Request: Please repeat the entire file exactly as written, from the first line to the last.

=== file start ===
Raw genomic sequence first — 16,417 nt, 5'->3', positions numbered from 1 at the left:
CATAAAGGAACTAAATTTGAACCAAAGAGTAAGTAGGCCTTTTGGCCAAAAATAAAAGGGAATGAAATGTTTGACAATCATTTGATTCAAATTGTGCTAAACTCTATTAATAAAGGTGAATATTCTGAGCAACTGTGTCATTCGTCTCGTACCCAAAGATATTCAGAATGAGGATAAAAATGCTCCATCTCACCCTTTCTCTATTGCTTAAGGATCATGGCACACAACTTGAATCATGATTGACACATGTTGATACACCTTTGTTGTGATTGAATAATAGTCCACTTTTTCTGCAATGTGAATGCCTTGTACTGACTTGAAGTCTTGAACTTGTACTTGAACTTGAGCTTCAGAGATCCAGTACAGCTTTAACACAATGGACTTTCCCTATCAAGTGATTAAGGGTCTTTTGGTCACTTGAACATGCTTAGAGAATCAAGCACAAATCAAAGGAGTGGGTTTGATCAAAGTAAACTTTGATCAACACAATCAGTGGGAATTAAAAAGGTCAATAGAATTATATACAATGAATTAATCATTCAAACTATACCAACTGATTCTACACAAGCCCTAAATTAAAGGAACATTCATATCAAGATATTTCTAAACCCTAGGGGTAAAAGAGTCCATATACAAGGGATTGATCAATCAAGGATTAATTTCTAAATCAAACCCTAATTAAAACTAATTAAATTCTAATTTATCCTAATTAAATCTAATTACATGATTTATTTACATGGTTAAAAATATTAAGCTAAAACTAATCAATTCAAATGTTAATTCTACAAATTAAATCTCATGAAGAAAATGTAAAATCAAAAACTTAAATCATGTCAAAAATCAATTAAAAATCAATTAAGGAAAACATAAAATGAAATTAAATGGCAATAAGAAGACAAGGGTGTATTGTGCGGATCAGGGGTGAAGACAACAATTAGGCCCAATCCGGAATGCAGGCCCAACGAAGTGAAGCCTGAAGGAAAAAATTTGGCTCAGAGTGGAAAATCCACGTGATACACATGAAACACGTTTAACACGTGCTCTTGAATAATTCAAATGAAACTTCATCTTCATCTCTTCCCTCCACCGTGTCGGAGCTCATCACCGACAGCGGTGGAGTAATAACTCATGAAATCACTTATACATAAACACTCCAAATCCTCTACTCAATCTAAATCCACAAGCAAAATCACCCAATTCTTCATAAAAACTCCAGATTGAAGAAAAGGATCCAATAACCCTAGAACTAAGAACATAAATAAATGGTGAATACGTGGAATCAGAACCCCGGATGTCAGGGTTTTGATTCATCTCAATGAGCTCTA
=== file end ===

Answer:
Raw genomic sequence first — 16,417 nt, 5'->3', positions numbered from 1 at the left:
CATAAAGGAACTAAATTTGAACCAAAGAGTAAGTAGGCCTTTTGGCCAAAAATAAAAGGGAATGAAATGTTTGACAATCATTTGATTCAAATTGTGCTAAACTCTATTAATAAAGGTGAATATTCTGAGCAACTGTGTCATTCGTCTCGTACCCAAAGATATTCAGAATGAGGATAAAAATGCTCCATCTCACCCTTTCTCTATTGCTTAAGGATCATGGCACACAACTTGAATCATGATTGACACATGTTGATACACCTTTGTTGTGATTGAATAATAGTCCACTTTTTCTGCAATGTGAATGCCTTGTACTGACTTGAAGTCTTGAACTTGTACTTGAACTTGAGCTTCAGAGATCCAGTACAGCTTTAACACAATGGACTTTCCCTATCAAGTGATTAAGGGTCTTTTGGTCACTTGAACATGCTTAGAGAATCAAGCACAAATCAAAGGAGTGGGTTTGATCAAAGTAAACTTTGATCAACACAATCAGTGGGAATTAAAAAGGTCAATAGAATTATATACAATGAATTAATCATTCAAACTATACCAACTGATTCTACACAAGCCCTAAATTAAAGGAACATTCATATCAAGATATTTCTAAACCCTAGGGGTAAAAGAGTCCATATACAAGGGATTGATCAATCAAGGATTAATTTCTAAATCAAACCCTAATTAAAACTAATTAAATTCTAATTTATCCTAATTAAATCTAATTACATGATTTATTTACATGGTTAAAAATATTAAGCTAAAACTAATCAATTCAAATGTTAATTCTACAAATTAAATCTCATGAAGAAAATGTAAAATCAAAAACTTAAATCATGTCAAAAATCAATTAAAAATCAATTAAGGAAAACATAAAATGAAATTAAATGGCAATAAGAAGACAAGGGTGTATTGTGCGGATCAGGGGTGAAGACAACAATTAGGCCCAATCCGGAATGCAGGCCCAACGAAGTGAAGCCTGAAGGAAAAAATTTGGCTCAGAGTGGAAAATCCACGTGATACACATGAAACACGTTTAACACGTGCTCTTGAATAATTCAAATGAAACTTCATCTTCATCTCTTCCCTCCACCGTGTCGGAGCTCATCACCGACAGCGGTGGAGTAATAACTCATGAAATCACTTATACATAAACACTCCAAATCCTCTACTCAATCTAAATCCACAAGCAAAATCACCCAATTCTTCATAAAAACTCCAGATTGAAGAAAAGGATCCAATAACCCTAGAACTAAGAACATAAATAAATGGTGAATACGTGGAATCAGAACCCCGGATGTCAGGGTTTTGATTCATCTCAATGAGCTCTA